Thursday, November 28, 2013

Excavation of a Thin Dark Layer in Hertzsprung

Eastern rim of an unnamed young crater. LROC NAC M156102528L; image center 4.072°S, 227.294°E; image width is 590 m; incidence angle is 7.2°, illuminated from right side [NASA/GSFC/Arizona State University].
Hiroyuki Sato
LROC News System

Today's Featured Image highlights the eastern rim of an unnamed young crater (about 6.8 km in diameter), observed in the farside highlands, 218 km southwest from the center of Hertzsprung crater (587 km in diameter). The higher reflectance area (left side of image) is the crater wall inside the crater cavity, and the low reflectance area (right side of image) is the outer surface of the crater, covered by a layer of dark impact melt deposits (see next NAC context view). The low incidence angle (Sun overhead, 7.2° from vertical) enhances the strong reflectance contrast between the fresh anorthosite-rich outcrops on the crater wall and fresh impact melt rocks on the crater exterior. During the cratering process, impact melt was ejected from the crater and placed on the crater exterior, forming a thin layer, or veneer, which solidified into solid rock as it cooled.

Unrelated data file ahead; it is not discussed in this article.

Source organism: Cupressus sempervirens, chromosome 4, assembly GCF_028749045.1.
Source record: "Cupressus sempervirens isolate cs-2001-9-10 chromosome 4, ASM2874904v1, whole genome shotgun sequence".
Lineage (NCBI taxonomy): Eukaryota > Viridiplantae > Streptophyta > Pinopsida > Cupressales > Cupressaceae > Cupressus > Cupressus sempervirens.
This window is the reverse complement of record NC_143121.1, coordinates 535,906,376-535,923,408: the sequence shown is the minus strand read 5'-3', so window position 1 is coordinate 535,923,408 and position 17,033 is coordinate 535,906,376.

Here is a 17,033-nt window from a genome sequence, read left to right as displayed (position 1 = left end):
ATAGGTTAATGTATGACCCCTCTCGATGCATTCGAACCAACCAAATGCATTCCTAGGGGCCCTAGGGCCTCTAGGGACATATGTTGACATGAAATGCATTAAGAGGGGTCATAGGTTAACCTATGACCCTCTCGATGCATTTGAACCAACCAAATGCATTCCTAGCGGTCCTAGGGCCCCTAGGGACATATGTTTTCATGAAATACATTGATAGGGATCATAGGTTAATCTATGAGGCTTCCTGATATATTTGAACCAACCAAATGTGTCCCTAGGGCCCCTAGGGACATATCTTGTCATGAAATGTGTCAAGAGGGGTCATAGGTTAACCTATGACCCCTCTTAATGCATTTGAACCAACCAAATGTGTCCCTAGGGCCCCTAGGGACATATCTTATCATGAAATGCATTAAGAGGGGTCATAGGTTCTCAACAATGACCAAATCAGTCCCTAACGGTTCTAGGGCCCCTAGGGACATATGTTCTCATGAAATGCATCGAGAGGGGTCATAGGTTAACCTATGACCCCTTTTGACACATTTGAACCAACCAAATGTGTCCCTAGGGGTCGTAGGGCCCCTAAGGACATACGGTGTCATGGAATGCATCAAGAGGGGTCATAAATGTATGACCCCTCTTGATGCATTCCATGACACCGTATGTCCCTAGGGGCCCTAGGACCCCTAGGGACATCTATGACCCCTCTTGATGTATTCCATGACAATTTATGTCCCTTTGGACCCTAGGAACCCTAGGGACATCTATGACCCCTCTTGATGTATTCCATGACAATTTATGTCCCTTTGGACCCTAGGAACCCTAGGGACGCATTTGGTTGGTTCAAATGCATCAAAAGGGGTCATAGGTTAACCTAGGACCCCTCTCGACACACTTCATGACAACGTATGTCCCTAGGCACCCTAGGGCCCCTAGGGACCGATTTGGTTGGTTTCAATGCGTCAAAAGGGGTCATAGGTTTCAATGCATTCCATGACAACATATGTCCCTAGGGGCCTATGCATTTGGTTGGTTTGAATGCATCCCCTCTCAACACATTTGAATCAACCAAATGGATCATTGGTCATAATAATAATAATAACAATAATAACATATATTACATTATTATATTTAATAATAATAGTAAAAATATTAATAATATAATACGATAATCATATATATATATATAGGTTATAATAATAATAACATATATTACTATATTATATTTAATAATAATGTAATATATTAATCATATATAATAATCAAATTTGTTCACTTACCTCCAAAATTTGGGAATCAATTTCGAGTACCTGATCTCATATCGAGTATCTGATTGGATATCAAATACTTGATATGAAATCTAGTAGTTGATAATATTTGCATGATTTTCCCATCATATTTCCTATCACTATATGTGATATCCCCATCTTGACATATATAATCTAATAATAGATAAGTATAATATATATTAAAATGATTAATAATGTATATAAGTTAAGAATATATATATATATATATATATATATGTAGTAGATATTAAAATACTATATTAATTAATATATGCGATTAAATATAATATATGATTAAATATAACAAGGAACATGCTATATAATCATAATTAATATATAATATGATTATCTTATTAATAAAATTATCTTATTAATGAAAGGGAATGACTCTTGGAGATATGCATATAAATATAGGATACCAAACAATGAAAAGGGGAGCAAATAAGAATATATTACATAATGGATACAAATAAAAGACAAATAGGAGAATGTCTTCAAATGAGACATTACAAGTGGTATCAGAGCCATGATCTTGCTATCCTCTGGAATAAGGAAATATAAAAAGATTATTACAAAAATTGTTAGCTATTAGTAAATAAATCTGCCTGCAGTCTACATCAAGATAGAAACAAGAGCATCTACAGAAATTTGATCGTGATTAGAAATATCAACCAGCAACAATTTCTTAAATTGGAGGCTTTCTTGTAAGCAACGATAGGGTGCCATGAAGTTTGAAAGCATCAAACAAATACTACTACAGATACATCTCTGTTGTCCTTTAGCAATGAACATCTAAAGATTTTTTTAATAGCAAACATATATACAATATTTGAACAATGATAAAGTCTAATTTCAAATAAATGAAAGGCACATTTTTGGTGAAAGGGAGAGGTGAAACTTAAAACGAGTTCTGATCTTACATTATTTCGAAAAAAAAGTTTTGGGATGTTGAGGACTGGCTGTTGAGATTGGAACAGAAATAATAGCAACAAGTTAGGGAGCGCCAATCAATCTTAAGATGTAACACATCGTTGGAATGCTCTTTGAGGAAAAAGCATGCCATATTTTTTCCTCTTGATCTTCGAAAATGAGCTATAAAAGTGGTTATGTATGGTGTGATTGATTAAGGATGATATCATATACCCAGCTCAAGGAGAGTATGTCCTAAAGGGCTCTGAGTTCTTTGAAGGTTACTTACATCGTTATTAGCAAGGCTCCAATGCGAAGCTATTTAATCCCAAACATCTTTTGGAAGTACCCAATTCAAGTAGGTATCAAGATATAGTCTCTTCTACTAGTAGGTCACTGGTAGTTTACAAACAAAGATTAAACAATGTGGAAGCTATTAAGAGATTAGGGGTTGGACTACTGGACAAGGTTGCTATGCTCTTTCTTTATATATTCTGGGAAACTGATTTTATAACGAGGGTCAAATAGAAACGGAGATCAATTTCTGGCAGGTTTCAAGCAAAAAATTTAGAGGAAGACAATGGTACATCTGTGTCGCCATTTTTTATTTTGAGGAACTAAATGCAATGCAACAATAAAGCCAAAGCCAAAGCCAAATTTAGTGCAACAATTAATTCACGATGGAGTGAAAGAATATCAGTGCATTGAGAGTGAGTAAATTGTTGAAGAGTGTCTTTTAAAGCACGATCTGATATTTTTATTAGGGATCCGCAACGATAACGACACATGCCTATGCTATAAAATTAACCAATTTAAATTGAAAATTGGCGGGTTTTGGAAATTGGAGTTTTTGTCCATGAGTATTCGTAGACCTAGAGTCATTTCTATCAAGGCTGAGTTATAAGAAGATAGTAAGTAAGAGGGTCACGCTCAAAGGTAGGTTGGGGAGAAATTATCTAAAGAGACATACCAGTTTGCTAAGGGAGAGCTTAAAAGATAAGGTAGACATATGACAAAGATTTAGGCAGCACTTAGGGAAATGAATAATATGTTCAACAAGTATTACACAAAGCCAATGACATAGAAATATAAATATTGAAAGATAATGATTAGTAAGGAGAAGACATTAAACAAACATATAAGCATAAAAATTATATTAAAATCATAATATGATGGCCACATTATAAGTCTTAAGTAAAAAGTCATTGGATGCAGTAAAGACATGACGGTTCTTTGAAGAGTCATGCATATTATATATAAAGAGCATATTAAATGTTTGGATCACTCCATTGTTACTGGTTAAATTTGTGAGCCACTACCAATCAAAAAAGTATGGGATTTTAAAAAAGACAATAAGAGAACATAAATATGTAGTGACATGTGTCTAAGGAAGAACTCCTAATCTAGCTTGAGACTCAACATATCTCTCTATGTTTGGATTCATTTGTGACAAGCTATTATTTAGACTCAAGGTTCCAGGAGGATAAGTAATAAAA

A NAC context view, highlighting the impact melts along northeastern rim of the unnamed crater. Blue box indicates the location of the LROC Featured Image, released November 27, 2013 [NASA/GSFC/Arizona State University].
Full 5.4 km-wide field of view from full-width mosaic of the left and right frames from LROC Narrow Angle Camera (NAC) observation M156102528RL, LRO orbit 8138, March 30, 2011; angle of incidence 7.23° at 59 cm per pixel resolution from 56.8 km [NASA/GSFC/Arizona State University].

As the crater wall collapses with time, the exterior melt veneer is fractured and collapses into the crater, as seen in the center of the opening image. From the very narrow shadows (2~3 pixels) along the boundaries between the melt layer and the crater wall, the thickness of the melt sheet can be roughly estimated to be 9 to 14 m. The thickness of the impact melt deposits near the crater rim crest is controlled by the viscosity of the melt and local slopes. In addition, melt splashing out of the crater with a high ejection velocity may form thinner melt veneer deposits. High resolution NAC images allow us to examine the changes in melt thickness as impact melt flowed away from the crater, telling part of the story of the spectacular moment of this impact cratering event.

Synoptic view of the unnamed young crater and surrounding areas in LROC WAC monochrome mosaic (100 meters/pixel), centered on 2.07°S, 113.88°W. The NAC footprint (blue box) and the location of opening image (yellow arrow) are illustrated [NASA/GSFC/Arizona State University].
Explore the fresh impact melt sheet around this unnamed young crater in full NAC frame yourself, HERE.

Related Posts:
Fractured Melt Rock
Hole on A Melt Sheet
Dark Impact Melt Sheet
Splash and flow

Orthographic projection (Color-shaded LROC WAC-derived digital terrain model) explicitly shows the location of the aforementioned 'unnamed crater,' between the peak rings of Hertzsprung crater [NASA/GSFC/Arizona State University].

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